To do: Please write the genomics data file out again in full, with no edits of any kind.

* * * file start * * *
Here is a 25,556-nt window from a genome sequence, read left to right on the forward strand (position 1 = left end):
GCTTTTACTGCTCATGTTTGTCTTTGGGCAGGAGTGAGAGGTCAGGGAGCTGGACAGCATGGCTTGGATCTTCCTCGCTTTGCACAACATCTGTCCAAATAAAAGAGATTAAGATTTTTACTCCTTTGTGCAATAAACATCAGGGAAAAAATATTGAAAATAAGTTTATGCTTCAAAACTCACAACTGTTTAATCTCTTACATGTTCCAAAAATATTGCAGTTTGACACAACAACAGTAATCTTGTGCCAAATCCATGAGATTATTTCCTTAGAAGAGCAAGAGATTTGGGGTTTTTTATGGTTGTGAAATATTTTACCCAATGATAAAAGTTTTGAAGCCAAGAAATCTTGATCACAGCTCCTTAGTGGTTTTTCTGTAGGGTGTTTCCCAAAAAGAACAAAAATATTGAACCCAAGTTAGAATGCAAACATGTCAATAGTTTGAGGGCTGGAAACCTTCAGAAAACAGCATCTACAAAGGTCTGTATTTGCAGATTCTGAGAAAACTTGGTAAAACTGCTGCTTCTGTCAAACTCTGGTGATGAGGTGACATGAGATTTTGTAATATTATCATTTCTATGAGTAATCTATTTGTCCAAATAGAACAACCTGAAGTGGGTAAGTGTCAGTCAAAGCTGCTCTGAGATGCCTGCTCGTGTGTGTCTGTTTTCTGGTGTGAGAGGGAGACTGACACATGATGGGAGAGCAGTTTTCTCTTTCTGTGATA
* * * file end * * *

Here is a 25,556-nt window from a genome sequence, read left to right on the forward strand (position 1 = left end):
GCTTTTACTGCTCATGTTTGTCTTTGGGCAGGAGTGAGAGGTCAGGGAGCTGGACAGCATGGCTTGGATCTTCCTCGCTTTGCACAACATCTGTCCAAATAAAAGAGATTAAGATTTTTACTCCTTTGTGCAATAAACATCAGGGAAAAAATATTGAAAATAAGTTTATGCTTCAAAACTCACAACTGTTTAATCTCTTACATGTTCCAAAAATATTGCAGTTTGACACAACAACAGTAATCTTGTGCCAAATCCATGAGATTATTTCCTTAGAAGAGCAAGAGATTTGGGGTTTTTTATGGTTGTGAAATATTTTACCCAATGATAAAAGTTTTGAAGCCAAGAAATCTTGATCACAGCTCCTTAGTGGTTTTTCTGTAGGGTGTTTCCCAAAAAGAACAAAAATATTGAACCCAAGTTAGAATGCAAACATGTCAATAGTTTGAGGGCTGGAAACCTTCAGAAAACAGCATCTACAAAGGTCTGTATTTGCAGATTCTGAGAAAACTTGGTAAAACTGCTGCTTCTGTCAAACTCTGGTGATGAGGTGACATGAGATTTTGTAATATTATCATTTCTATGAGTAATCTATTTGTCCAAATAGAACAACCTGAAGTGGGTAAGTGTCAGTCAAAGCTGCTCTGAGATGCCTGCTCGTGTGTGTCTGTTTTCTGGTGTGAGAGGGAGACTGACACATGATGGGAGAGCAGTTTTCTCTTTCTGTGATA